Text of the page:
Broadcasters are having a tough time in Washington. A number of efforts are aimed straight at the business from the FCC's recent decision to tighten ownership rules and claw bag big chunks of the broadcast spectrum for wireless, to a very vocal pay TV lobby pushing hard on Congress to reform retransmission consent.
With so much going against them, it's easy to conclude that the broadcasting lobby, once the most powerful lobby on the Hill, may be on the outs. Certainly the medium has lost the glamour crown to the Internet.
But calling the broadcasting industry a dinosaur may be a premature conclusion.
Wrapping up the industry's national convention in Las Vegas this week, Gordon Smith, president and CEO of the National Association of Broadcasters, remains confident he can turn things around.
"While I may be frustrated, I'm not discouraged because I know how this ends," Smith said.
Smith, a former Senator, spent the week talking with broadcasters, FCC commissioners and staffers, even holding a closed-door meeting with FCC chairman Tom Wheeler, who right now is enemy no. 1 among broadcasters.
Coming off a very unpopular FCC vote that made it a lot tougher for two TV stations to share advertising sales, Wheeler faced a hostile audience. He put on his best charm offensive to try and convince broadcasters that he wasn't out to destroy the business.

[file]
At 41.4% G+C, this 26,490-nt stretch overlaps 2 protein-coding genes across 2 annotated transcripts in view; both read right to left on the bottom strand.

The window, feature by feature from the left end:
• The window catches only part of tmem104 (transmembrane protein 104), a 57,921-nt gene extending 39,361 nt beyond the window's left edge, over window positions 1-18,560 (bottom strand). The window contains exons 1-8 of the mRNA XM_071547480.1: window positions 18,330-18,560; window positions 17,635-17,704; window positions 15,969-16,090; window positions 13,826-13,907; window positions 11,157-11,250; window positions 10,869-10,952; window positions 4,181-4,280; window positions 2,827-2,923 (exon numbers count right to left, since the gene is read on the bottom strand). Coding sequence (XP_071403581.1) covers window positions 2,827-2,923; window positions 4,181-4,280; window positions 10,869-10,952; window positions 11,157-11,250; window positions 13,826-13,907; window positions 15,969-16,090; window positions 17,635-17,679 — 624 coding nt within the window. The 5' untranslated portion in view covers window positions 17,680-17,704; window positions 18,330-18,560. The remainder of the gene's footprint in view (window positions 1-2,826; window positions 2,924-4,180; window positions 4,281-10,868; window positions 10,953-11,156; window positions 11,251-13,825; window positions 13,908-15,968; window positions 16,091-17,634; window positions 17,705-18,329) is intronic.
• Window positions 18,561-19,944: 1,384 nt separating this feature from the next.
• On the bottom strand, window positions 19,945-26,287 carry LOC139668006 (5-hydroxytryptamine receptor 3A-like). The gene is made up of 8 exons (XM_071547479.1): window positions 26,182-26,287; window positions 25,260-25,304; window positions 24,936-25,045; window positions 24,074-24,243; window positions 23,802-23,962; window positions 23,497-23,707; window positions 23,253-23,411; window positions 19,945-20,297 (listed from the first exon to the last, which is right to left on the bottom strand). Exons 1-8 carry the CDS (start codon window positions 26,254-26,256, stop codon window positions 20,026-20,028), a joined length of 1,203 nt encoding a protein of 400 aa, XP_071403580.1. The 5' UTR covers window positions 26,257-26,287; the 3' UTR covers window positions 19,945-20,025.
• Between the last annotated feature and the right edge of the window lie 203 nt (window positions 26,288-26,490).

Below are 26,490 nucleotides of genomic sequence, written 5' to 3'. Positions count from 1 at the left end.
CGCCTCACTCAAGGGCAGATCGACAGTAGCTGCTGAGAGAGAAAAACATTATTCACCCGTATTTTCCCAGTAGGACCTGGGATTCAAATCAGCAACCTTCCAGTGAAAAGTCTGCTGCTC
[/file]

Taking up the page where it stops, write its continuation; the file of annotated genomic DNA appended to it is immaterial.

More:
"Trust me. I get the skepticism. Here's the former head of the cable and the wireless industry at the NAB telling you he's your friend. There is no more ridiculous metaphor," Wheeler told broadcasters in Las Vegas.
It didn't work. Broadcasters grumbled in the halls of the convention center over what they regarded as an ill-informed lecture from Wheeler who said he wanted to help TV stations "become digital information providers."
Quipped Haim Saban, chairman and CEO of Saban Capital Group and Univision's board chairman, "FCC stands for Friendly Cable Commission."
Despite broadcaster sentiment, Smith, ever the diplomat, is taking the high road. He's betting Wheeler, a former cable and wireless lobbyist, might see broadcasting differently after his time at the NAB's annual convention.
"There's always value in seeing human faces and concerns, upfront and personal," said Smith. "Clearly he [Wheeler] said some things that missed the mark," said Smith. "He's encouraging us to put more content online, yet our websites are already the most visited. The notion that you can take broadcast content as a substitute for broadcasting invariably runs into the laws of physics; it will always crash."
Compared to last week when the FCC voted to make it a lot tougher for two TV stations to share advertising sales, Smith said he is now feeling "more optimistic."
Though there will be plenty more fights with the FCC, Smith remains confident that broadcasters can hold off cable and pay TV providers that would like to push Congress to insert all kinds of cable-friendly add-ons to a satellite bill that must be reauthorized by the end of the year.
But broadcasters hold a card that is often overlooked by those that take on broadcasters in Congress: the local news.
"We have a lot of swat in the corridors of power because we have something that is unique and indispensable, live, local broadcasting that includes all the American people. Members of Congress understand that," Smith said. "We are the very best megaphone to their constituents," Smith said.
So far, that's worked.